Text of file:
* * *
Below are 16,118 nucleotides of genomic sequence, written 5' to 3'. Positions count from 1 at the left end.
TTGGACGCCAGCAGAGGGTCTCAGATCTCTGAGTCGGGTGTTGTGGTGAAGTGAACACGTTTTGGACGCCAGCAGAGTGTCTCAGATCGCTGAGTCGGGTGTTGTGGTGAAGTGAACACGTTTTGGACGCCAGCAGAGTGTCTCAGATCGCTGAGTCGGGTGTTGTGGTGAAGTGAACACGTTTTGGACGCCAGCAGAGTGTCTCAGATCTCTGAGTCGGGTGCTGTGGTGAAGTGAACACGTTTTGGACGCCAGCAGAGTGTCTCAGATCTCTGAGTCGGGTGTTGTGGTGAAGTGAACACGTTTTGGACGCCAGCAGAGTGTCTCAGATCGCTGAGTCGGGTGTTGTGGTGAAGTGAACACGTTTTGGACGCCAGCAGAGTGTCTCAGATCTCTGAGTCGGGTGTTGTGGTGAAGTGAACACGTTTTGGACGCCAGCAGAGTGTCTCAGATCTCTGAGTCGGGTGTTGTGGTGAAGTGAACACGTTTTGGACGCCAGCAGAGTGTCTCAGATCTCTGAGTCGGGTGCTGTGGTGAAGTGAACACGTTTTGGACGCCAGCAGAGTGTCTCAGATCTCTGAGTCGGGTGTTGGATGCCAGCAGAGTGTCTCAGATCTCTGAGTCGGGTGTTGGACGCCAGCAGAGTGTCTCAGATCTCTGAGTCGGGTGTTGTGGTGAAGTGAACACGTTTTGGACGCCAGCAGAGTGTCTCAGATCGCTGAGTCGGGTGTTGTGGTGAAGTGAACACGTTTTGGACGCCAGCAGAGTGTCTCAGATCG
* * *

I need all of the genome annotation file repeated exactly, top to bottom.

Below are 16,118 nucleotides of genomic sequence, written 5' to 3'. Positions count from 1 at the left end.
TTGGACGCCAGCAGAGGGTCTCAGATCTCTGAGTCGGGTGTTGTGGTGAAGTGAACACGTTTTGGACGCCAGCAGAGTGTCTCAGATCGCTGAGTCGGGTGTTGTGGTGAAGTGAACACGTTTTGGACGCCAGCAGAGTGTCTCAGATCGCTGAGTCGGGTGTTGTGGTGAAGTGAACACGTTTTGGACGCCAGCAGAGTGTCTCAGATCTCTGAGTCGGGTGCTGTGGTGAAGTGAACACGTTTTGGACGCCAGCAGAGTGTCTCAGATCTCTGAGTCGGGTGTTGTGGTGAAGTGAACACGTTTTGGACGCCAGCAGAGTGTCTCAGATCGCTGAGTCGGGTGTTGTGGTGAAGTGAACACGTTTTGGACGCCAGCAGAGTGTCTCAGATCTCTGAGTCGGGTGTTGTGGTGAAGTGAACACGTTTTGGACGCCAGCAGAGTGTCTCAGATCTCTGAGTCGGGTGTTGTGGTGAAGTGAACACGTTTTGGACGCCAGCAGAGTGTCTCAGATCTCTGAGTCGGGTGCTGTGGTGAAGTGAACACGTTTTGGACGCCAGCAGAGTGTCTCAGATCTCTGAGTCGGGTGTTGGATGCCAGCAGAGTGTCTCAGATCTCTGAGTCGGGTGTTGGACGCCAGCAGAGTGTCTCAGATCTCTGAGTCGGGTGTTGTGGTGAAGTGAACACGTTTTGGACGCCAGCAGAGTGTCTCAGATCGCTGAGTCGGGTGTTGTGGTGAAGTGAACACGTTTTGGACGCCAGCAGAGTGTCTCAGATCG